I have long been a proponent of organizations understanding their Employment Value Proposition (EVP) because of the tremendous benefits that can be gained in terms of attracting qualified talent, employee retention, and employee engagement. In fact, EVP is so powerful that it impacts almost every aspect of Human Capital Management, including all the HCM practices, such as talent acquisition, talent management, and learning and development– and HCM technology.
Defining an EVP is not an easy accomplishment because it requires a comprehensive and objective assessment of every facet of the organization from both the organizations’ and employees’ perspectives. It also requires collaboration and agreement on what constitutes the organization’s EVP and both internal and external communication of the EVP. I say it is not an easy accomplishment because according to Brandon Hall Group’s 2015 EVP survey, 67% of organizations surveyed do not understand the components of their EVP and only 15% have a well-defined and communicated EVP.
So I was particularly pleased when Cliff Stevenson, Principal Analyst for Workforce Planning, and I, Principal Analyst for Talent Acquisition, were chosen to lead the workshop – Engaging Employees Through a Powerful EVP at Brandon Hall Group’s HCM Excellence Conference 2016 at the beautiful PGA National Resort and Spa at Palm Beach Gardens, FL.
We had the honor of introducing Brandon Hall Group’s new EVP Framework and getting organizations’ first-hand reaction to it and understanding how EVP plays a role in their organizations. We also wanted their input in terms of what drives those pillars within their own organization. I was really looking forward to a meaningful discussion.
The BHG EVP Framework, based on significant research conducted by Brandon Hall Group, not only clarifies the components, or pillars, of every organization’s EVP, it guides organizations on how to express or think about each pillar from both the employee and organization perspective. The pillars are Opportunity and Growth, Alignment and Results, and Collaboration and Innovation.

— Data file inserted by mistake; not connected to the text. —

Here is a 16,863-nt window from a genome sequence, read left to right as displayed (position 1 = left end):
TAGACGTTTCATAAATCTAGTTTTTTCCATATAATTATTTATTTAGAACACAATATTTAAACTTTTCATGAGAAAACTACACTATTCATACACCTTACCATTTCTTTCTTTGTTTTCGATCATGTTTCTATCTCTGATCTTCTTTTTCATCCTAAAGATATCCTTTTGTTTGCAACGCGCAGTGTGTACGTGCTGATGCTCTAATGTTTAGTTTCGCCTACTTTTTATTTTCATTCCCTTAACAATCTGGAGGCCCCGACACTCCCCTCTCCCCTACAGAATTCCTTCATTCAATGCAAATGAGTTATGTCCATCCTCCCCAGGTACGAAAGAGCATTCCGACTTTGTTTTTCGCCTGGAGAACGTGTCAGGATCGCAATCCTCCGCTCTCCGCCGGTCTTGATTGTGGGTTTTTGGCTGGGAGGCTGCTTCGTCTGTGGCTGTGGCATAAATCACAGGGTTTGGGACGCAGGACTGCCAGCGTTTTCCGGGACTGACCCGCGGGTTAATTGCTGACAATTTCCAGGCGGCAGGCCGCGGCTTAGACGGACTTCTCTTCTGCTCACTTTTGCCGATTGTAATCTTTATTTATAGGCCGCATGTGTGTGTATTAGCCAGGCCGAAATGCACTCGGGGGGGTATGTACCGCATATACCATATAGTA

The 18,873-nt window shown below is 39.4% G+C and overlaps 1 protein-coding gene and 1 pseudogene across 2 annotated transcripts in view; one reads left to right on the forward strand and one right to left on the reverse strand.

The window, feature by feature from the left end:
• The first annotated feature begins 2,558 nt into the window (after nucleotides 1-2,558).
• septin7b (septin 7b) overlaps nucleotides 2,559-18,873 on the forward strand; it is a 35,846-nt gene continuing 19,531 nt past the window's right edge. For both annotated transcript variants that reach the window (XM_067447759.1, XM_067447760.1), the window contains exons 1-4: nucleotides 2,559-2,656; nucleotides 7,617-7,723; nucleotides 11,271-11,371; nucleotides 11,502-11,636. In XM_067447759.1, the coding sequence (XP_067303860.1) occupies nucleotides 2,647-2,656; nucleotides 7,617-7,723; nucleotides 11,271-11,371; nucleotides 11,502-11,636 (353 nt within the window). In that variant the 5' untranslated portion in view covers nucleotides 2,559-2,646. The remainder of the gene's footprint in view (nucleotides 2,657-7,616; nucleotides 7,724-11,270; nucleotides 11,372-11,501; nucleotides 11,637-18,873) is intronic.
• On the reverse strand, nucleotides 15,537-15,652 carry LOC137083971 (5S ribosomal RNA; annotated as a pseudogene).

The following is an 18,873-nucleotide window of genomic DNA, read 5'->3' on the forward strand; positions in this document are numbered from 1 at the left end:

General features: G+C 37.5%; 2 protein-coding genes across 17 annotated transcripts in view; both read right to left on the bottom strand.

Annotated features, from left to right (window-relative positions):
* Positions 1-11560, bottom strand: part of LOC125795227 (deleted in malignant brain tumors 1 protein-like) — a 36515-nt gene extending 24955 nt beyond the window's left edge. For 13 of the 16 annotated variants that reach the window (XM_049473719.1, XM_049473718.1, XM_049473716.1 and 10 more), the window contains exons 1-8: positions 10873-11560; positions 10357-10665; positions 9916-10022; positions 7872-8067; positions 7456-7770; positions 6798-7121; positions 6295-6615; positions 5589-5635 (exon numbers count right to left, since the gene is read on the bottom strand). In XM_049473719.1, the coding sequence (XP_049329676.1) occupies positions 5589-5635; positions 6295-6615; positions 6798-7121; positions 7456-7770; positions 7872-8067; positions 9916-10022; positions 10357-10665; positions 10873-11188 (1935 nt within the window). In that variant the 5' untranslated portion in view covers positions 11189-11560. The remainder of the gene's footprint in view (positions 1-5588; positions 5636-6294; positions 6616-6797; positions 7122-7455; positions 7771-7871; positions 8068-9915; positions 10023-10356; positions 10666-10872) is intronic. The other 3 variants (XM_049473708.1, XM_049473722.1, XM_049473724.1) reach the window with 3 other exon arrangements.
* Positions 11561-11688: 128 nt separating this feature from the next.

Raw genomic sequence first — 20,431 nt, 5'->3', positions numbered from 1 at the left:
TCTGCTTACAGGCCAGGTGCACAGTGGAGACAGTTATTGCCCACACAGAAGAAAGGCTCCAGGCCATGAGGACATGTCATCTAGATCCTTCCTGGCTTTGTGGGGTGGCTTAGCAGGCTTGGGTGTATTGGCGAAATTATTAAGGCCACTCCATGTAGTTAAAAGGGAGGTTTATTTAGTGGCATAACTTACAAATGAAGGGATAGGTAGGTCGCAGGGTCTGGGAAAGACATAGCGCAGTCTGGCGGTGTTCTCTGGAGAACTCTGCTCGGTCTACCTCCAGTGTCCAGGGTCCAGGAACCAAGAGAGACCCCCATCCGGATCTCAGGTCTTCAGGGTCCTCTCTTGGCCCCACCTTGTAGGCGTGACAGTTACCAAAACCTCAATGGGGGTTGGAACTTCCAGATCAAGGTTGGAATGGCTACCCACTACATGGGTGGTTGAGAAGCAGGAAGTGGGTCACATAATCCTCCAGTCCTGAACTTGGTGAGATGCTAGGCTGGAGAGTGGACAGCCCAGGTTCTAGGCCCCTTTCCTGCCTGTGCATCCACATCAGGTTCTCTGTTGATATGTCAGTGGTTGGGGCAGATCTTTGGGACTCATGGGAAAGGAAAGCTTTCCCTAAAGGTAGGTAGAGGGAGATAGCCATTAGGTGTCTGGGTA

The framework also shows the critical success levers, or critical success factors, that need to be in place in order for the organization’s EVP to be effective. And it demonstrates that an organization’s EVP is impacted by an organization’s – technology, culture, governance, and measurement.
The workshop was dynamic! Our room was overflowing with attendees and we heard from many organizations about the programs they have implemented to drive their EVP. One attendee emphasized that at her organization, “diversity of thought is encouraged” to drive innovation. Another attendee spoke about encouraging employees to take risks and possibly fail to drive innovation. Another person commented that it is not only necessary to communicate the EVP, but that “actions speak louder than words” and that “it’s what an organization does” that really tells that organization’s EVP story. And one more spoke about the importance of “understanding the purpose of an organization” in order to assess its EVP. I could go on and on. We had so many great comments.
A white paper along with Brandon Hall’s EVP framework will soon be released. We are very hopeful that this framework will help more organizations embrace, define, and convey their EVP because if they do, it will pave the way for high-performance.
Daria Friedman, Principal Analyst, Talent Acquisition,
Brandon Hall Group